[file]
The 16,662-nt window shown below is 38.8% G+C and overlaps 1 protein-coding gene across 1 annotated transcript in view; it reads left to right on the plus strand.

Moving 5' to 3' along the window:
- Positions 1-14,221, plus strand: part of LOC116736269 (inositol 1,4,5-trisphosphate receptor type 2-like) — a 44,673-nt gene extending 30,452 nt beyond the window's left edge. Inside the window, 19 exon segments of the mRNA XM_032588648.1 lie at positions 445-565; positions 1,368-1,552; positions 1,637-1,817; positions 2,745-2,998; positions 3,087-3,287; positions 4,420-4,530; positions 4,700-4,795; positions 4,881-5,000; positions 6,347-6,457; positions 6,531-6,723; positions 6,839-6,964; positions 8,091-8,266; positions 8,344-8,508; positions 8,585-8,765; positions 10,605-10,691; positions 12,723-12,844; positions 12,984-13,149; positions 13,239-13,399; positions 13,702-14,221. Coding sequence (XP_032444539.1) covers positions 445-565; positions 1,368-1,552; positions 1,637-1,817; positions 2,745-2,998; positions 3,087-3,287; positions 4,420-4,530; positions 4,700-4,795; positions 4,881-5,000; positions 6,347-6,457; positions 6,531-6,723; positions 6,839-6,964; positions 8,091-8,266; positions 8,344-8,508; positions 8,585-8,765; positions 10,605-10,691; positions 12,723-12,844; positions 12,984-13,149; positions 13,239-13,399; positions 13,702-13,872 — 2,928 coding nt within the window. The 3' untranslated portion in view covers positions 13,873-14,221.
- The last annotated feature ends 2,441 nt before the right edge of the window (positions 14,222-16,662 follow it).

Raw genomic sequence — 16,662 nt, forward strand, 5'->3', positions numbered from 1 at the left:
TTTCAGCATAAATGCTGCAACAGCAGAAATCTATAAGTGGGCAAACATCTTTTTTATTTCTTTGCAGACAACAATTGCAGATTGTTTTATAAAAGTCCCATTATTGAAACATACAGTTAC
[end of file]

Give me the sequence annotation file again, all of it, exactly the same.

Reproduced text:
The 16,662-nt window shown below is 38.8% G+C and overlaps 1 protein-coding gene across 1 annotated transcript in view; it reads left to right on the plus strand.

Moving 5' to 3' along the window:
- Positions 1-14,221, plus strand: part of LOC116736269 (inositol 1,4,5-trisphosphate receptor type 2-like) — a 44,673-nt gene extending 30,452 nt beyond the window's left edge. Inside the window, 19 exon segments of the mRNA XM_032588648.1 lie at positions 445-565; positions 1,368-1,552; positions 1,637-1,817; positions 2,745-2,998; positions 3,087-3,287; positions 4,420-4,530; positions 4,700-4,795; positions 4,881-5,000; positions 6,347-6,457; positions 6,531-6,723; positions 6,839-6,964; positions 8,091-8,266; positions 8,344-8,508; positions 8,585-8,765; positions 10,605-10,691; positions 12,723-12,844; positions 12,984-13,149; positions 13,239-13,399; positions 13,702-14,221. Coding sequence (XP_032444539.1) covers positions 445-565; positions 1,368-1,552; positions 1,637-1,817; positions 2,745-2,998; positions 3,087-3,287; positions 4,420-4,530; positions 4,700-4,795; positions 4,881-5,000; positions 6,347-6,457; positions 6,531-6,723; positions 6,839-6,964; positions 8,091-8,266; positions 8,344-8,508; positions 8,585-8,765; positions 10,605-10,691; positions 12,723-12,844; positions 12,984-13,149; positions 13,239-13,399; positions 13,702-13,872 — 2,928 coding nt within the window. The 3' untranslated portion in view covers positions 13,873-14,221.
- The last annotated feature ends 2,441 nt before the right edge of the window (positions 14,222-16,662 follow it).

Raw genomic sequence — 16,662 nt, forward strand, 5'->3', positions numbered from 1 at the left:
TTTCAGCATAAATGCTGCAACAGCAGAAATCTATAAGTGGGCAAACATCTTTTTTATTTCTTTGCAGACAACAATTGCAGATTGTTTTATAAAAGTCCCATTATTGAAACATACAGTTAC